A Response to The Power of Possession
By Stephanie Delph
In “The Power of Possession,” Virginia Warner poses an interesting analysis of the teen-girl-possessed-by-a-demon trope, which leads to further questioning of the “Damsel in distress” archetype. She criticizes the portrayal and sexualizing of teenage girls in horror films such as The Exorcist and Carrie.
Warner opens with a seemingly accurate summary of how a typical horror film unfolds. “A young girl begins exhibiting unusual behavior and physical ailments… The girl becomes bed ridden and for some reason only wears nightgowns… Finally, with nowhere to turn, her parent(s) will admit that it could be demonic possession and find a priest. The girl will be bound to the bed and the priest will begin the exorcism. It will get messy but ultimately the demon is expelled and she’s back to her normal life.” This type of plot has been reiterated in film and a pattern has been created.
It is a common representation for young girls in horror films to exhibit unusual behavior once possessed by a demon. The girls’ body contorts, her youthful appearance disappears, her body begins to decay and she displays a sexualized behavior. These young girls lose control over their own bodies. They cannot control their maturation and they cannot control their possession let alone their own salvation. “A girl reaches sexual maturity, and a demon takes her body by force, makes her do heinous and disturbing things and the only way she can be saved is in a nightgown, in her room, chained to her, while two grown men physically and verbally assault her.” Men chaining young girls to their beds to expel demons seems to be a metaphor for women not having control over what happens to their bodies. It is very unsettling and shocking to see a pre-pubescent girl engaging in foul language and sexual acts when she was originally depicted as virginal and innocent. There is an appeal to this female child’s behavior, a morbid curiosity to watch her behave in every way a young woman should not. Would viewers have the same appalled reaction if the victim were a male child?
There is shock and appeal in seeing a girl writhe, twist and misbehave that audiences continue to indulge in. This leaves me believing that women will never own their sexuality without someone watching or commentating. Sexual freedom does not exist for women, and if they thought it did, then there are movies like The Exorcist that exist to reinforce an idea that women don’t. There is always an underlying sexual motif. Why is she in a nightgown? Why is she chained to a bed? These types of film portrayals make womanhood look shameful, and their maturity to be a negative consequence.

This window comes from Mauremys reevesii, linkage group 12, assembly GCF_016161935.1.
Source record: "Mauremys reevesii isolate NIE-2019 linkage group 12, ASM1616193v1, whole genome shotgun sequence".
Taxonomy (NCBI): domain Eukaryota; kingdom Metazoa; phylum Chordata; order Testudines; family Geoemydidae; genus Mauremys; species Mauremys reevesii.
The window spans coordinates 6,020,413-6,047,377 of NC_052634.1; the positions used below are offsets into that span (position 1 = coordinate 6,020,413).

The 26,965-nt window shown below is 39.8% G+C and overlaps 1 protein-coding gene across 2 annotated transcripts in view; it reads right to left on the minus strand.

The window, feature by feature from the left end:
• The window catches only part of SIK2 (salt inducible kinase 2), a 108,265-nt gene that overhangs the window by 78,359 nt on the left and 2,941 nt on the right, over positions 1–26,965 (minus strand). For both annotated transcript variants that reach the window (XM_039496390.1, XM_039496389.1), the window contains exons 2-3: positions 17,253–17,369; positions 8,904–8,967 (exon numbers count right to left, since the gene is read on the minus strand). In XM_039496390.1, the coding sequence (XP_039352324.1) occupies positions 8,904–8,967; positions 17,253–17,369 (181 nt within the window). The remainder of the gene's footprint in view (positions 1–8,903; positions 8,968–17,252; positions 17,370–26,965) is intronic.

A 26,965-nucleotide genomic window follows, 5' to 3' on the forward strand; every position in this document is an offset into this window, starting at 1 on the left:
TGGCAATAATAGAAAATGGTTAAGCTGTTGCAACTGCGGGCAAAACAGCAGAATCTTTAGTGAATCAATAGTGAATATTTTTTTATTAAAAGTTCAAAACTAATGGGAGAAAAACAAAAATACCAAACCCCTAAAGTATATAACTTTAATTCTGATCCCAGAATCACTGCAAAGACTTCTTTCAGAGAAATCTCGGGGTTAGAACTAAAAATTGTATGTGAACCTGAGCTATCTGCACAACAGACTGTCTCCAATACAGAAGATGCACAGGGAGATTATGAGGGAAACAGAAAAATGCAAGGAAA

In horror films especially, there is this idea that women need to be taken care of or rescued in some type of way. This reoccurring theme in horror films says that women do not have power when it comes to demons and men. These films are perpetuating a “damsel in distress” trope reinforcing the idea that women need to be saved. These gender roles are unbalanced and support an idea that says women do not have power when it comes to men. This perspective is disturbing. Women are just as capable of being the hero of their own story. Women are not fragile, helpless victims the way films portray them to be, and to keep reinforcing this idea that women are helpless victims is misogynistic. Masculinity can be fragile and femininity can be strong. Just as the idea of women always needing saving is damaging to females, so is the concept that men always need to be the hero. Media brainwashes people into thinking they must behave in a certain way in order to be more of a man or more of a woman. Men can save men, women can save men and women can save themselves. These are the types of portrayals is would like to see more of. Men chaining young girls to their beds to expel demons seems to be a metaphor for women not having control over what happens to their bodies.